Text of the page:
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Gene Leader: Alumna Maps a Career in Genetic Counseling

Biology alumna Judith Benkendorf has dedicated nearly 30 years to the field of genetic counseling.

Date: 9/14/2009
By: Kim Burdett
Phone: (513) 556-8577
Photos By: Provided by Judith Benkendorf
Working in a biology research lab as an undergraduate in the 1970s was a great experience, Judith Benkendorf says, but for a different reason than expected.

Conducting research with Professor Emeritus Lawrence Erway, Benkendorf helped understand genetic pigment mutations in mice and the role manganese might play in correcting associated behavioral problems.

Judith Benkendorf.
Judith Benkendorf, seen here at a meeting in March, is a UC alumna who turned her biology degree into a genetic counseling career.

“It was a neat experiment, but the problem was that I spent a lot of time in the animal room,” Benkendorf says. “I realized that I didn’t like working in the lab and being isolated all day.”

That research lab taught her an invaluable lesson: she doesn’t have the temperament for basic science research.

“It sealed for me that I wanted a career that was interactive and people oriented.”

So how did she end up in the research-based field of genetics?

After the Cleveland native received her bachelor’s in biology from University of Cincinnati and McMicken College of Arts and Sciences in 1978, she earned her master’s from Sarah Lawrence College, the nation’s first program to offer a graduate degree in genetic counseling. Since her time there, Benkendorf has spent her career in various facets of genetic counseling, an arena that allows her to stay in the field utilizing her interpersonal skills—and staying out of the animal room.

“I’ve done a number of things with my genetic counseling degree,” Benkendorf says. “Being trained in the science of medical genetics and the art of counseling has offered me a versatile skill set, which has been readapted into different work settings.”

She’s been in the field for nearly three decades, and her resume is just as diverse as it is long. Clinically, Benkendorf has counseled individuals about prenatal loss, regarding incidents like stillbirths or infant death, as well as hereditary cancer risks. She was on faculty at University of Miami for six years and has been teaching at Georgetown University since 1986 in their Schools of Medicine and Nursing.

Other accomplishments include serving in leadership roles of the National Society of Genetic Counselors (NSGC), the American Society of Human Genetics, the American College of Medical Genetics and the American Board of Genetic Counseling. She has even been on the staff of the Energy and Commerce Committee of the U.S. House of Representatives, working on legislation about public health and biomedical research.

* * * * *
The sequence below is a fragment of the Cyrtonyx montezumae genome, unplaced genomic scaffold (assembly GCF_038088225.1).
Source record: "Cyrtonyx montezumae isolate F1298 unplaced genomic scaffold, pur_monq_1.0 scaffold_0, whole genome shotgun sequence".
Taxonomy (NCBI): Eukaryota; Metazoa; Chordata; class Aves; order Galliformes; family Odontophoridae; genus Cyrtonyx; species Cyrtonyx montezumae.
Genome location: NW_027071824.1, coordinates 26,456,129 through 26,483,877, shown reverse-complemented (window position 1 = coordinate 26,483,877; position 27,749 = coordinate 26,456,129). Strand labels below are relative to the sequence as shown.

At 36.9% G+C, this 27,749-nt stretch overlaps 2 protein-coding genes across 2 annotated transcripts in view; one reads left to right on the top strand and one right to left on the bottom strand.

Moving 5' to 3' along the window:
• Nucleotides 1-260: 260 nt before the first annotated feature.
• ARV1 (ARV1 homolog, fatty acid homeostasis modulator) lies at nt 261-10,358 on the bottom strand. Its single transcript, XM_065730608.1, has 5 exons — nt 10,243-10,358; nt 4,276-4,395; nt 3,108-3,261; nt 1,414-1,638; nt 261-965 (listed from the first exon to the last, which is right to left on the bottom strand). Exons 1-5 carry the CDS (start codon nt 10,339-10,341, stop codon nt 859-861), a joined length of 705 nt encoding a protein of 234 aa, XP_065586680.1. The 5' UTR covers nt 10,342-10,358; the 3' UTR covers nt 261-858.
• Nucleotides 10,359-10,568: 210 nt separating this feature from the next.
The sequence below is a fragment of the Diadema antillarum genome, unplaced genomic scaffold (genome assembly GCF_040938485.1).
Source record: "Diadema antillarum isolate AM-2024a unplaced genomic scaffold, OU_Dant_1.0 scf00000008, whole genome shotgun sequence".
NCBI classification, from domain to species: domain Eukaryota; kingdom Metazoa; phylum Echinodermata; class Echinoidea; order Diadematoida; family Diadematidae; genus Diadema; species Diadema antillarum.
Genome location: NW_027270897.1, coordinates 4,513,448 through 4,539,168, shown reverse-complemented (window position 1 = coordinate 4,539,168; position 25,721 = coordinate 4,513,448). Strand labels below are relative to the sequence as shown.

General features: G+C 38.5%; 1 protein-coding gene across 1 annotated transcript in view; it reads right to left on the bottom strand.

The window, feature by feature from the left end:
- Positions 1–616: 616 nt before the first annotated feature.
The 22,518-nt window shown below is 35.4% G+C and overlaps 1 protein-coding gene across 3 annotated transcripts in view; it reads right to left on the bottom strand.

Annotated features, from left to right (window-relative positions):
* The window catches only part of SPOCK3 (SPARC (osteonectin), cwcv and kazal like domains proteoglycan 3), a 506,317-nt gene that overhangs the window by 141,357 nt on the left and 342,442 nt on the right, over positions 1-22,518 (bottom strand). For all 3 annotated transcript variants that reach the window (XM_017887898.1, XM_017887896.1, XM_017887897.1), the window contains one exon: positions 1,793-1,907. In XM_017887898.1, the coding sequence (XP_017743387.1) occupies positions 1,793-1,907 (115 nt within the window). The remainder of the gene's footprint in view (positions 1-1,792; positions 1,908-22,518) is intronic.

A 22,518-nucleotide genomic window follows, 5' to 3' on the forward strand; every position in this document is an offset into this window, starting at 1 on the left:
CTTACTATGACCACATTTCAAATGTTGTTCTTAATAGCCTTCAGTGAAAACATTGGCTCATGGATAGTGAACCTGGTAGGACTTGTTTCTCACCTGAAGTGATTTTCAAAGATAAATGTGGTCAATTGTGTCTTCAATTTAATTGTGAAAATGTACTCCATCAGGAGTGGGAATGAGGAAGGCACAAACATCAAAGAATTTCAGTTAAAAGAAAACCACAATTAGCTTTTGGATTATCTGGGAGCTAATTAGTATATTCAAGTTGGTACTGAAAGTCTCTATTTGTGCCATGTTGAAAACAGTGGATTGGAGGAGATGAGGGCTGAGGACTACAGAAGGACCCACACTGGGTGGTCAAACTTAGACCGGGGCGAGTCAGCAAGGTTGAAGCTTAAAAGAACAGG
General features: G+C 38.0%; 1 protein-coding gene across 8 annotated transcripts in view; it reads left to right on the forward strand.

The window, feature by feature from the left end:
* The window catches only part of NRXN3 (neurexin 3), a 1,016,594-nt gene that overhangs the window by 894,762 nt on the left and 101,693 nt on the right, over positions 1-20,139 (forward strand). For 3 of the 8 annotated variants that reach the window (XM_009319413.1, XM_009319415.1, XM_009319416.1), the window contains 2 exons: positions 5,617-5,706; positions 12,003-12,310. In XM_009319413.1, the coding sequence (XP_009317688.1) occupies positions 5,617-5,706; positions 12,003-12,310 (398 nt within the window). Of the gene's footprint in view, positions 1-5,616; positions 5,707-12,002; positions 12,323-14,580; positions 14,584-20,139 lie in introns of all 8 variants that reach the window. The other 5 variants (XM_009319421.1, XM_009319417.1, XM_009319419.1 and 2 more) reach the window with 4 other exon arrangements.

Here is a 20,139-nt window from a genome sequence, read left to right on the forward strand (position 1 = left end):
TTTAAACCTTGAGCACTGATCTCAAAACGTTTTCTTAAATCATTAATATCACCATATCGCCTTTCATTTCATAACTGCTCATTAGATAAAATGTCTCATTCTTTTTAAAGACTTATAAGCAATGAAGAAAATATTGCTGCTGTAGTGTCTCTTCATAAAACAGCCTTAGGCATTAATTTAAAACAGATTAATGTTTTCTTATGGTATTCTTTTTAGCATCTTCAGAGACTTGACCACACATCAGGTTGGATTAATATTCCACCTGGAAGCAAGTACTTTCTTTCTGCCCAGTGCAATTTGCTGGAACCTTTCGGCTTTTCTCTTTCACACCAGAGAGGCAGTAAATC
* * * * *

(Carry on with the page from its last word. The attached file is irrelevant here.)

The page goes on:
Today she is the special assistant to the executive director at the American College of Medical Genetics. She is also the project director for the National Coordinating Center for the Regional Genetic and Newborn Screening Service Collaboratives, which is housed at the college.

Clinician. Educator. Policymaker. Not too bad considering she’s one of the first students to graduate from UC into the field of genetic counseling.

“She has been a tireless worker for the betterment of human genetics and how it contributes to the benefit of society,” says Professor Emeritus Carl Huether, a biology professor who taught human genetics to Benkendorf during her time as an undergraduate at UC.

“The field of genetic counseling has just blossomed tremendously over the past 20 to 30 years, and Judith has been one of the individuals to make that happen,” he says.

She’s been at the frontline of genetic services, she says, because she has practically grown up with the field. Even the flagship NSGC wasn’t created until a year after she left Cincinnati.

“Back when I was at UC, human genetics was the study of rare, mostly single-gene disorders, like muscular dystrophy and cystic fibrosis. Now we’re uncovering the complex genetics of common diseases,” she says. “We can look at genetic contributions to high cholesterol, heart disease or cancer. There are certain signatures of conditions clustered in families that give genes a bigger role.”

She continues, “What I love about my job is that it’s been cutting edge. I love being a pioneer in a new profession and being able to ask research questions that have never been asked before.”

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